Monday, 30 April 2007

PostHeaderIcon My Glorious Career as a Magician

It's not widely known but as a child I had a keen interest in performing magic. All kids love magic, there's something, err, magical about it that can't fail to fascinate and excite. My interest really started when I changed schools at nine and the new school had a magic club run by the headmaster. This wasn't just any old club, it was renowned with affiliations to the Magic Circle and had the legendary Ali Bongo as it's president no less.

All the cool kids (well, I now realise they weren't so much cool as just nerds) were members of this club and I just had to get in but it wasn't that simple. To be accepted as a member you had to perform some magic in front of the other assembled members and then they'd vote for you behind closed doors. Only being ten years old I didn't have that much up my sleeve and so performed a very simple card trick. Unfortunately nerves got the better of me and I completely fumbled it, this as it turns out would be the way it went for the rest of my magical career. I did manage to get in on my second attempt, it was quite fortuitous that most of the members were missing that day and I had a number of friends present that managed to just about swing the vote in my favour.

Well I was like a dog with two dicks, I loved it. I would read and read about magic and practice and practice, it was my number one hobby for quite some time - it even took over from my Action Man. Eventually I had my first public performance that was at a show put on by the club in front of parents etc. Being the new kid I was given something very quick and simple to perform that couldn't possibly go wrong, it was the old pour-a-glass-of-milk-into-a-newspaper-and-make-it-disappear trick. I'd practiced it and had it down pat, it was one of the main acts in my repertoire but as soon as I got up in front of the audience it all fell apart. I could not for the life of me roll the newspaper in to a cone! The more it failed the harder it got and after a few minutes of trying the audience were starting to laugh, they were either being very cruel or they must have thought it was a kind of comedy routine ala Tommy Cooper. Eventually some nice chap got up out of the audience and rolled the cone for me much to every ones amusement.

My next live performance was some months later where I did a different but still quite simple trick in front of the school. This time it went flawlessly and a number of us were chosen to perform at a charity event in the local town hall the following weekend. Actually we weren't so much chosen as just available. My act was about halfway through the show, which was going well, the crowd appeared to be enjoying it. As I got to the point in my act were it was all about to happen I suddenly realised that I'd failed to do something really crucial at the start of the routine which meant that the trick was not going to work. I didn't really know what to do, I think I must have just froze staring at my props wondering what to do next when I heard someone in the crowd heckling me. I mumbled something like "sorry this isn't going to work" did an about turn and walked off the stage.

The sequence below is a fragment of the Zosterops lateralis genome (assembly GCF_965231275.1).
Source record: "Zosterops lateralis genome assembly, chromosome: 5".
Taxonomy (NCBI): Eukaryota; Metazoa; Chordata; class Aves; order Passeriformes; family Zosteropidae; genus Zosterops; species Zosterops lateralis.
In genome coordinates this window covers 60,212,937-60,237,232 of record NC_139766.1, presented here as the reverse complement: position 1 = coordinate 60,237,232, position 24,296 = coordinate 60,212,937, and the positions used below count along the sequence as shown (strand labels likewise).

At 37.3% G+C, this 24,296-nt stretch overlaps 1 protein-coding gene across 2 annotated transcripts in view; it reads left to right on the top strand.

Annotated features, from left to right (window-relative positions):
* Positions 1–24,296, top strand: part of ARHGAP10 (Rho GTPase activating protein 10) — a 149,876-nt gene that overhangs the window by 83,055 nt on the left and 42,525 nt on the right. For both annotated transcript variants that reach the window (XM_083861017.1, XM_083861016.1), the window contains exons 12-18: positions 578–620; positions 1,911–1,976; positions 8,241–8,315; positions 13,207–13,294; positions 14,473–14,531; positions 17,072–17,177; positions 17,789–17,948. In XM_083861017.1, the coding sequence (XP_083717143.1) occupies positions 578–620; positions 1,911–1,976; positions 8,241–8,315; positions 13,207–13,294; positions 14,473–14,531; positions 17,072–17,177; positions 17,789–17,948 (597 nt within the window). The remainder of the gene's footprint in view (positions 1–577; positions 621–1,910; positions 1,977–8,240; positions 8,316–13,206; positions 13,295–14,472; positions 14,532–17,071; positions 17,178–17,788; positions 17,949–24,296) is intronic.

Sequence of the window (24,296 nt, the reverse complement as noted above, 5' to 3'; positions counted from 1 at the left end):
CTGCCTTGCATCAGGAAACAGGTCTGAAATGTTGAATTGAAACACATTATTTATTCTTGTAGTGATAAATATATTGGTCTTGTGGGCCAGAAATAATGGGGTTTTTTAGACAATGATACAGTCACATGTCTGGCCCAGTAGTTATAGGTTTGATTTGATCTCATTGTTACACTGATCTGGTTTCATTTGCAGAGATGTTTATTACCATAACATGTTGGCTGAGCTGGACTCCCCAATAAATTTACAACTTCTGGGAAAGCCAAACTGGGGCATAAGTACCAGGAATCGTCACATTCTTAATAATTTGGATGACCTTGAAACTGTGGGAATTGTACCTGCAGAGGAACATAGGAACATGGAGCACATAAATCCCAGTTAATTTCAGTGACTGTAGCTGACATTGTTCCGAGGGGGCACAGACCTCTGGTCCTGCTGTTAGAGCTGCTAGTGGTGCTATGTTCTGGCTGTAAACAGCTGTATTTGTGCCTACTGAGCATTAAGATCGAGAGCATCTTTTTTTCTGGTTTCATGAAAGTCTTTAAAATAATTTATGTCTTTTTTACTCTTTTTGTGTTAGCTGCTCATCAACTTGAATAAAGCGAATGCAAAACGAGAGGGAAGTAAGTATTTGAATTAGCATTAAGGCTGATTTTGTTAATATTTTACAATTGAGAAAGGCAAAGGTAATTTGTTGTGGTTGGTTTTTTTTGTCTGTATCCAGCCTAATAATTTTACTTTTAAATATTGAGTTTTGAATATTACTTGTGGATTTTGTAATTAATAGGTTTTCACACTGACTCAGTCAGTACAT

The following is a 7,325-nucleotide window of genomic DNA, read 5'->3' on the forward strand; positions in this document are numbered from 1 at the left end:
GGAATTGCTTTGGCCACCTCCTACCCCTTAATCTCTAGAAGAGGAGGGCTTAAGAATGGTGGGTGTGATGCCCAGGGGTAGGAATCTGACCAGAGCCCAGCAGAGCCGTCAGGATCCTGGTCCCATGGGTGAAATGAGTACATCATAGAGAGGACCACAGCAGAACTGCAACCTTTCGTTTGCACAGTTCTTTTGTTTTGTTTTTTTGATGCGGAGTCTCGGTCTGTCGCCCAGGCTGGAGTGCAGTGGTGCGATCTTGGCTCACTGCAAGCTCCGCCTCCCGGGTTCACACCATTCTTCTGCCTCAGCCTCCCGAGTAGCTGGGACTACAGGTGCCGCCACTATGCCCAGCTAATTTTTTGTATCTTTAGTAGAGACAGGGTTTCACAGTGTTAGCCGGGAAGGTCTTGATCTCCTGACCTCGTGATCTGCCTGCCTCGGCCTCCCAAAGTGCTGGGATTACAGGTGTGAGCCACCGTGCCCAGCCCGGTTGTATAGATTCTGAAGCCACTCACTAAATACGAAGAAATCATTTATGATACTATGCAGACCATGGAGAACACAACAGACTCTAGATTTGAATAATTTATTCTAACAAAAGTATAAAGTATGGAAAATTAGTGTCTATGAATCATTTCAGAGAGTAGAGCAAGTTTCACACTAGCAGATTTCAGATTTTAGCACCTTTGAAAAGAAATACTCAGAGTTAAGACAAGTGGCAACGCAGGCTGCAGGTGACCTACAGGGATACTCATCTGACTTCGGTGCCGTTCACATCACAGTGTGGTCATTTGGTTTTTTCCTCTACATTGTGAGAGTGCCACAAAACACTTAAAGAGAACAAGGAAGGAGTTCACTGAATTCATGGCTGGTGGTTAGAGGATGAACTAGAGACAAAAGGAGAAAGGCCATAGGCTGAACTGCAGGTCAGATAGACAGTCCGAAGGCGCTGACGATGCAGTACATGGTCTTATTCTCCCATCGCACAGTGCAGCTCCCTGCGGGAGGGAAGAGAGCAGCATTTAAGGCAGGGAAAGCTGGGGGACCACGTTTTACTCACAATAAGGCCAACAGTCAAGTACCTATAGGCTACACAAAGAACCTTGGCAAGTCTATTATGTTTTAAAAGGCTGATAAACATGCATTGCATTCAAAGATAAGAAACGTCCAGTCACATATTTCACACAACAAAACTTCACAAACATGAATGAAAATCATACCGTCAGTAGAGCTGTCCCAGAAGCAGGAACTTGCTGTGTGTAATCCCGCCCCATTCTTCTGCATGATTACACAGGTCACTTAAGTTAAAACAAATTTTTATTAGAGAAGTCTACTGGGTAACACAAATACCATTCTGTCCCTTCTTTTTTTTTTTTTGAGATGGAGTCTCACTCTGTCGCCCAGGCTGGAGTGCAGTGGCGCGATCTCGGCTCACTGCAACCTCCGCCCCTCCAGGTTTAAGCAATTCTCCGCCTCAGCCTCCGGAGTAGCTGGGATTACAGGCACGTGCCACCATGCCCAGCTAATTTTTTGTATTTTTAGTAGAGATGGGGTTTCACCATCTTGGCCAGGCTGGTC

I didn't let things perturb me, my next public appearance was for television for the Look North programme. Some lucky club members got to go to the BBC studios to perform live, unsurprisingly I wasn't one of them. But all was not lost as a TV crew came to the school to film us doing various magic things. By now I think people had come to realise that I was crap, my involvement was reduced to just holding a hanky in front of a bunch of flowers whilst someone else had all the glory. I didn't mind as I was still excited about being on TV anyway.

At the end of filming we did one of those camera tricks that made us all disappear. It was very straight forward enough, they would film us, cut, the director would give us a signal to get up and go and then they would continue to film the empty space where we used to be. I couldn't possibly fuck this up - or could I? We were all sat down smiling at the camera in one of those class photo poses, the director gave the signal to the cameraman to cut which I confused with our signal to get up and go! In the edit that made it on TV you could clearly see me in the front standing and turning before we all vanished, it did kind of spoil it.

That was my last public appearance, I decided to bow out whilst I was at the top of my game.


Beautifully Profound said...

You poor thing. Those people were mean laughing at you. At least you had the balls to go up and perform for the crowd.

Anonymous said...

either you have a very vivid imagination or a good memory as I dont seem to remember your magic circle career going like that, except it was not your best hour!!!!! sister

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